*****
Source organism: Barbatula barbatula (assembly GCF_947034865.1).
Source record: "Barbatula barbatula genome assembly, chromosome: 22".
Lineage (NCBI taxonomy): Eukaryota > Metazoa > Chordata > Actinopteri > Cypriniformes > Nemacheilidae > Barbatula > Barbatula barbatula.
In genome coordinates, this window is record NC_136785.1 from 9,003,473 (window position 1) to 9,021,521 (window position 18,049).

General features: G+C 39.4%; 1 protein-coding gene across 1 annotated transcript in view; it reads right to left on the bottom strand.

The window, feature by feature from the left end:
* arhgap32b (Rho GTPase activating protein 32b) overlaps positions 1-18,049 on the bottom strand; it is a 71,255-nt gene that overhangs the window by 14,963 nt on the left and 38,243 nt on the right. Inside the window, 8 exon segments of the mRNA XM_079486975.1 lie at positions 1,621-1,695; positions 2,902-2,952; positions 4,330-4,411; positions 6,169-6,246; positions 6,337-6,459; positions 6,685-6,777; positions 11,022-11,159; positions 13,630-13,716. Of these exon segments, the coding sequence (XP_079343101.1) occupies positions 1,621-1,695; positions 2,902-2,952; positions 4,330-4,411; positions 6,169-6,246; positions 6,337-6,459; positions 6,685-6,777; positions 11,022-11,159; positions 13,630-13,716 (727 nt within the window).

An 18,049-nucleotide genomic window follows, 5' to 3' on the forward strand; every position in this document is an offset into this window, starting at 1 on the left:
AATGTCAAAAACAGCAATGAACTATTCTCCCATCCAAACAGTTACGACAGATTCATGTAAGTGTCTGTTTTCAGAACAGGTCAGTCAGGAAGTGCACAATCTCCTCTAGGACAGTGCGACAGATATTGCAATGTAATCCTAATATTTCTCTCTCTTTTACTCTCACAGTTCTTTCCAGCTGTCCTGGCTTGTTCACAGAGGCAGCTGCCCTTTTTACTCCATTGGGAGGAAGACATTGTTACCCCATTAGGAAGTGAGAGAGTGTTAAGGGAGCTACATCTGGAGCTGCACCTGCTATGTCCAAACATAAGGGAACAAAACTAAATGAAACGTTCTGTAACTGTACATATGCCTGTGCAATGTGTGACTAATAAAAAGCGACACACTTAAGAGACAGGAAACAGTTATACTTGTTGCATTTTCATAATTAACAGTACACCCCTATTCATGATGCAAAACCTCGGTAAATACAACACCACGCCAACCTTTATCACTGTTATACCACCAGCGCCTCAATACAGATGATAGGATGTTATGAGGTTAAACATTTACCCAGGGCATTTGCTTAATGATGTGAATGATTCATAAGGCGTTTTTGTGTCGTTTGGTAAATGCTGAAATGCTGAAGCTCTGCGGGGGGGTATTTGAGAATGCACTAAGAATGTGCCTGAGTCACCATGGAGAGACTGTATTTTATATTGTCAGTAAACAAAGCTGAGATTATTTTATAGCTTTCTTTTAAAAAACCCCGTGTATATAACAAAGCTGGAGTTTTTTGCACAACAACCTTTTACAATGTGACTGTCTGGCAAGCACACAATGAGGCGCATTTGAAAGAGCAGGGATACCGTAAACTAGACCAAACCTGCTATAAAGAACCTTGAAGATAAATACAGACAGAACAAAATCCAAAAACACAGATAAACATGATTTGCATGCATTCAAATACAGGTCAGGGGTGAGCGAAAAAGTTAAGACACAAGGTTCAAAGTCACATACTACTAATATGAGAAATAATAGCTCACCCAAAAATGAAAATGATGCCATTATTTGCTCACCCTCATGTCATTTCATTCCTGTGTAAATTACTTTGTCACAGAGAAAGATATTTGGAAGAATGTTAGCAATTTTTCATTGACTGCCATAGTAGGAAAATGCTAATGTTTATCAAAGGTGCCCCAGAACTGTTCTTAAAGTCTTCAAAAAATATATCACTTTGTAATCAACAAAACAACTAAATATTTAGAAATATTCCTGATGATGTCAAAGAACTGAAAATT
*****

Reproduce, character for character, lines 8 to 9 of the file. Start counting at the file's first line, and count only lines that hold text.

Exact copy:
An 18,049-nucleotide genomic window follows, 5' to 3' on the forward strand; every position in this document is an offset into this window, starting at 1 on the left:
AATGTCAAAAACAGCAATGAACTATTCTCCCATCCAAACAGTTACGACAGATTCATGTAAGTGTCTGTTTTCAGAACAGGTCAGTCAGGAAGTGCACAATCTCCTCTAGGACAGTGCGACAGATATTGCAATGTAATCCTAATATTTCTCTCTCTTTTACTCTCACAGTTCTTTCCAGCTGTCCTGGCTTGTTCACAGAGGCAGCTGCCCTTTTTACTCCATTGGGAGGAAGACATTGTTACCCCATTAGGAAGTGAGAGAGTGTTAAGGGAGCTACATCTGGAGCTGCACCTGCTATGTCCAAACATAAGGGAACAAAACTAAATGAAACGTTCTGTAACTGTACATATGCCTGTGCAATGTGTGACTAATAAAAAGCGACACACTTAAGAGACAGGAAACAGTTATACTTGTTGCATTTTCATAATTAACAGTACACCCCTATTCATGATGCAAAACCTCGGTAAATACAACACCACGCCAACCTTTATCACTGTTATACCACCAGCGCCTCAATACAGATGATAGGATGTTATGAGGTTAAACATTTACCCAGGGCATTTGCTTAATGATGTGAATGATTCATAAGGCGTTTTTGTGTCGTTTGGTAAATGCTGAAATGCTGAAGCTCTGCGGGGGGGTATTTGAGAATGCACTAAGAATGTGCCTGAGTCACCATGGAGAGACTGTATTTTATATTGTCAGTAAACAAAGCTGAGATTATTTTATAGCTTTCTTTTAAAAAACCCCGTGTATATAACAAAGCTGGAGTTTTTTGCACAACAACCTTTTACAATGTGACTGTCTGGCAAGCACACAATGAGGCGCATTTGAAAGAGCAGGGATACCGTAAACTAGACCAAACCTGCTATAAAGAACCTTGAAGATAAATACAGACAGAACAAAATCCAAAAACACAGATAAACATGATTTGCATGCATTCAAATACAGGTCAGGGGTGAGCGAAAAAGTTAAGACACAAGGTTCAAAGTCACATACTACTAATATGAGAAATAATAGCTCACCCAAAAATGAAAATGATGCCATTATTTGCTCACCCTCATGTCATTTCATTCCTGTGTAAATTACTTTGTCACAGAGAAAGATATTTGGAAGAATGTTAGCAATTTTTCATTGACTGCCATAGTAGGAAAATGCTAATGTTTATCAAAGGTGCCCCAGAACTGTTCTTAAAGTCTTCAAAAAATATATCACTTTGTAATCAACAAAACAACTAAATATTTAGAAATATTCCTGATGATGTCAAAGAACTGAAAATT